WILL I fear my Muslim neighbour? Well of course not, I know he is a good guy and I’ve heard him speak in the mosque of mutual understanding between communities and faiths.
What about the Muslim who is a stranger? Or anyone who looks like they could be a threat?
Well it is still okay if they are a middle aged man or any, almost any, woman. But what about the stranger with a backpack who looks like me? He might have been radicalised, and be planning some evil act. How can I know? What should I think or do?
All the images of carnage have an effect, and we are kidding ourselves if we think we aren’t changed by them. I cannot put aside my feelings of fear. I know that the likelihood that I will meet someone who wishes to endanger life is extraordinarily small. But I need to be on alert now, isn’t it my duty to look and sniff out a person who would hurt others? As a loyal Brit, I know it truly is.
I do remember Jesse Jackson saying that he was so bathed in pictures of young black men being violent, that even he, as an African American, sometimes felt in danger when he saw a group of black youths approaching. How did he think about it? Did he feel responsible for their violence?
And we have now seen so many images of young Muslim men engaged in awful acts of brutality, how could we possibly remain calm? How can you possibly do that when someone might, just might, be going to blow me up.
And that is what my Muslim brothers and sisters are feeling. They feel the fear themselves, along with being desperate not to be separated from their brothers and sisters who are not Muslims.
Yes indeed, virtually all of them are just like me, appalled by what has happened but also loaded down by other troubling thoughts.
They share my fear of someone who looks just like them, but who is not them. Someone who risks their safety directly and through the trust they destroy in every act of terror.
Some worry their communities may have not done enough to stop radicalisation by speaking out against those they believe do not speak for the true Islamic faith, to show they are not ones to fear.
Others are just hoping this will pass and that they, like we, can get on with their ordinary lives. Many despair at the horror being committed even as they fast.
So what can we do?
We should try to express our own disgust and fear of those in our midst who do us all harm. All of us. Together.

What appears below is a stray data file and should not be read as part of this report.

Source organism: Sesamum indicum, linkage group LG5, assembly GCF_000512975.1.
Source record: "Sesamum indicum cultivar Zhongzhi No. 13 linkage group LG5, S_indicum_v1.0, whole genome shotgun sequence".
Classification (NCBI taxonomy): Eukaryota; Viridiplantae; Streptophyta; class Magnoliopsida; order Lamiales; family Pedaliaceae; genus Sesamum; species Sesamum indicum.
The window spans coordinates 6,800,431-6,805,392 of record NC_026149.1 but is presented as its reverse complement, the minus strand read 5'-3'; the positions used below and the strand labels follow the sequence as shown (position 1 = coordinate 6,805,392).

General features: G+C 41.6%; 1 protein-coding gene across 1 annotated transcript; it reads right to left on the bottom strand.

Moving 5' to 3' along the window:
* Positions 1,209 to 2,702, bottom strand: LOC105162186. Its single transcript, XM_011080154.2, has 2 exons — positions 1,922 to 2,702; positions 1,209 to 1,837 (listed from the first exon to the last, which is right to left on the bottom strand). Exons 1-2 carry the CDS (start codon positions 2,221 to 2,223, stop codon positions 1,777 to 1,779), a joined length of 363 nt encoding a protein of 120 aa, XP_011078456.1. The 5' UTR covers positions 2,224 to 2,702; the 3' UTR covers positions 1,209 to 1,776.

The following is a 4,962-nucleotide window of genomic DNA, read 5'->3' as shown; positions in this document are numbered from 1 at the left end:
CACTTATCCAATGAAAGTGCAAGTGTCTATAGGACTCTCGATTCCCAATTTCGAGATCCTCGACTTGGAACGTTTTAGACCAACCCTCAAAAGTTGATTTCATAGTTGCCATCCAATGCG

We must try to amplify what the good people are saying from inside the Muslim community. For those voices are there and they are often equally if not more fervent than our own, those for whom freedom from suspicion and antagonism is also under threat.
We do know that some think we should be fighting against Islam as a whole, that we should see mass internments and the removal of simple acts of acceptance and accommodation. That is hard to take.
But let’s get to the problem we face right here and now.
We need to act as one community, one family in ‘hearts and minds’ if we are to preserve our safety and freedom.
We need to join hands with our Muslim fellow citizens – the nurse, police officer, shopkeeper, surgeon or tram driver.
All those who tell us, as my dear Muslim friend told me, that when he hears the question ‘what are British Muslims doing about terrorism?’ the answer is, like our own, praying not to be victims.
We must ensure that our children understand the strength that comes from united resolve. While we can have no truck with terrorism, we must not lose our values of tolerance for what is simply diverse.
We must see one another as human beings and neighbours if we are not to destroy the very values the extremists abhor.
Far from hiding behind closed doors, we need to get closer to all our neighbours, share their hopes and fears. And with them and for us all, we must expel those who mean us all harm.
Professor Sir Keith Burnett is President and Vice-Chancellor of the University of Sheffield.